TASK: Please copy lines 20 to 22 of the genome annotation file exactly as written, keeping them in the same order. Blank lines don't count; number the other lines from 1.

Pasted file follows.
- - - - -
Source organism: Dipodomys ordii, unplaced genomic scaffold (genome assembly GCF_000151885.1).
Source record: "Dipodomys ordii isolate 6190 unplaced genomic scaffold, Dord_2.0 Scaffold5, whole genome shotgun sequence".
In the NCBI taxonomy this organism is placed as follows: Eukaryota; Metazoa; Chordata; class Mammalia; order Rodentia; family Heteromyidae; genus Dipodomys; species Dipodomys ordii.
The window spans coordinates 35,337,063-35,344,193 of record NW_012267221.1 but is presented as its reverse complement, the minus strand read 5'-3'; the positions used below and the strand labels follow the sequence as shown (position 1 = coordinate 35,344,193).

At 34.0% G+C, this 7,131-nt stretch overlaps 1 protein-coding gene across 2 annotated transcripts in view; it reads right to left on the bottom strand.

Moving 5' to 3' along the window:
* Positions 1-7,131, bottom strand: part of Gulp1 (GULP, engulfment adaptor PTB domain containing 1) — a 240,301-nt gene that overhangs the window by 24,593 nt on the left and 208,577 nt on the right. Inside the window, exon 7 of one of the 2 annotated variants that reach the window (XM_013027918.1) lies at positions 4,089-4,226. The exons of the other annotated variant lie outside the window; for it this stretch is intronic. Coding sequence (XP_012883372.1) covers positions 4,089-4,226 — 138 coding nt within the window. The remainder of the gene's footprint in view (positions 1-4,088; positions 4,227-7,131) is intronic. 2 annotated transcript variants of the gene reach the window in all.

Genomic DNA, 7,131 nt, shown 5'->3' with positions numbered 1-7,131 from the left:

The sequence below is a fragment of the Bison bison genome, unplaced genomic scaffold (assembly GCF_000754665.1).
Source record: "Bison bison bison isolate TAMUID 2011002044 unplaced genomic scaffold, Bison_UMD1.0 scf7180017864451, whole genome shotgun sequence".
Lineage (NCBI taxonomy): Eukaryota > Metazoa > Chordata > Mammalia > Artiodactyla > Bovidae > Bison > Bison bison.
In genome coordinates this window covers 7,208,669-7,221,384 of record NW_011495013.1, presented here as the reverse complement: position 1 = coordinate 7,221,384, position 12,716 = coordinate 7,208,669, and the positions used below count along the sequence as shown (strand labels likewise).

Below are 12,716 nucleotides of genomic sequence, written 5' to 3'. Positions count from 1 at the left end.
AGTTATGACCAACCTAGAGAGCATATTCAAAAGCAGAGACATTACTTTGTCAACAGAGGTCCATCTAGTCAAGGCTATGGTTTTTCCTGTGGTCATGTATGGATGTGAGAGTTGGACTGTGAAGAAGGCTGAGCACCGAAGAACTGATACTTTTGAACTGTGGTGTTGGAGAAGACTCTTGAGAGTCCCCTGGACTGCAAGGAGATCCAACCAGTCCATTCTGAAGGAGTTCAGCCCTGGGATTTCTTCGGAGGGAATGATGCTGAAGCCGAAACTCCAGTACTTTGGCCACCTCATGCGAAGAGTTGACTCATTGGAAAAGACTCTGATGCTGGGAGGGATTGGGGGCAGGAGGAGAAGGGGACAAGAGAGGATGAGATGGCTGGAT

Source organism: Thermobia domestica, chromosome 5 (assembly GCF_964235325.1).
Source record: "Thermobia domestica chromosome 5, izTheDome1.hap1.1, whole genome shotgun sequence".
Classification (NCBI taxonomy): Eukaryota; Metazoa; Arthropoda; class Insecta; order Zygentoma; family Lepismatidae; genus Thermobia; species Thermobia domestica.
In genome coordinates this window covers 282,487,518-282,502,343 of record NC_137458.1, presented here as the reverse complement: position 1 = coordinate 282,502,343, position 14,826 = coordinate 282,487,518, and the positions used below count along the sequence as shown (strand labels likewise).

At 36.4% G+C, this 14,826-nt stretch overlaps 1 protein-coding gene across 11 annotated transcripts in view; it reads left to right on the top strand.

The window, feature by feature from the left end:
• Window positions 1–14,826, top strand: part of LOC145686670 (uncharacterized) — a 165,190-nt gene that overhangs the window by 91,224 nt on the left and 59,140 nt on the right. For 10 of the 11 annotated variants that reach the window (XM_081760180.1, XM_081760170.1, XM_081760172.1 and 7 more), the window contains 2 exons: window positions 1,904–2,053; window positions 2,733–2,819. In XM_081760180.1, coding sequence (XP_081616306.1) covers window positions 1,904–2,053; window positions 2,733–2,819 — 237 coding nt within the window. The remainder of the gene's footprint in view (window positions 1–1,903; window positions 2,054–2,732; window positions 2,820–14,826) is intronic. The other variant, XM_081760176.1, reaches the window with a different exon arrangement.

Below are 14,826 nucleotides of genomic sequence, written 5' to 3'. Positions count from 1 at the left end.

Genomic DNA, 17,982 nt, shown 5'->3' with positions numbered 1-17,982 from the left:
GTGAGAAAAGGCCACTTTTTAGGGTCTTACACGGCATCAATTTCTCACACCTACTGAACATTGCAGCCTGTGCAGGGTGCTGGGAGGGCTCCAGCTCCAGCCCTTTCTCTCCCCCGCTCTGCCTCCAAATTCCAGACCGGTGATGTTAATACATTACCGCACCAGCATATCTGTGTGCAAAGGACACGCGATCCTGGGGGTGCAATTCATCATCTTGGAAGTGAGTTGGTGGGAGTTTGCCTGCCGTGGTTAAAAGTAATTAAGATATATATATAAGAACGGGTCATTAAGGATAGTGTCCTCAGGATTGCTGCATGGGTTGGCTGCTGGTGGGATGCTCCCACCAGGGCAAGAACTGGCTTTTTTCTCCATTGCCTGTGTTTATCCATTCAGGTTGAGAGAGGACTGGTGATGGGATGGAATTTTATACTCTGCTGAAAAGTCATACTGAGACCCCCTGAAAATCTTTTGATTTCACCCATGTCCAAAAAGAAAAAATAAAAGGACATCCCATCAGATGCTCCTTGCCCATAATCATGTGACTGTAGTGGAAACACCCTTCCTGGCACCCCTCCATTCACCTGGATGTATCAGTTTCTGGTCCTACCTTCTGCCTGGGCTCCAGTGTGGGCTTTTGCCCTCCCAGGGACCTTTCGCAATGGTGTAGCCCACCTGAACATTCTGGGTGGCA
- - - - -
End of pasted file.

The window, feature by feature from the left end:
• Window positions 1–14,826, top strand: part of LOC145686670 (uncharacterized) — a 165,190-nt gene that overhangs the window by 91,224 nt on the left and 59,140 nt on the right. For 10 of the 11 annotated variants that reach the window (XM_081760180.1, XM_081760170.1, XM_081760172.1 and 7 more), the window contains 2 exons: window positions 1,904–2,053; window positions 2,733–2,819. In XM_081760180.1, coding sequence (XP_081616306.1) covers window positions 1,904–2,053; window positions 2,733–2,819 — 237 coding nt within the window. The remainder of the gene's footprint in view (window positions 1–1,903; window positions 2,054–2,732; window positions 2,820–14,826) is intronic. The other variant, XM_081760176.1, reaches the window with a different exon arrangement.

Below are 14,826 nucleotides of genomic sequence, written 5' to 3'. Positions count from 1 at the left end.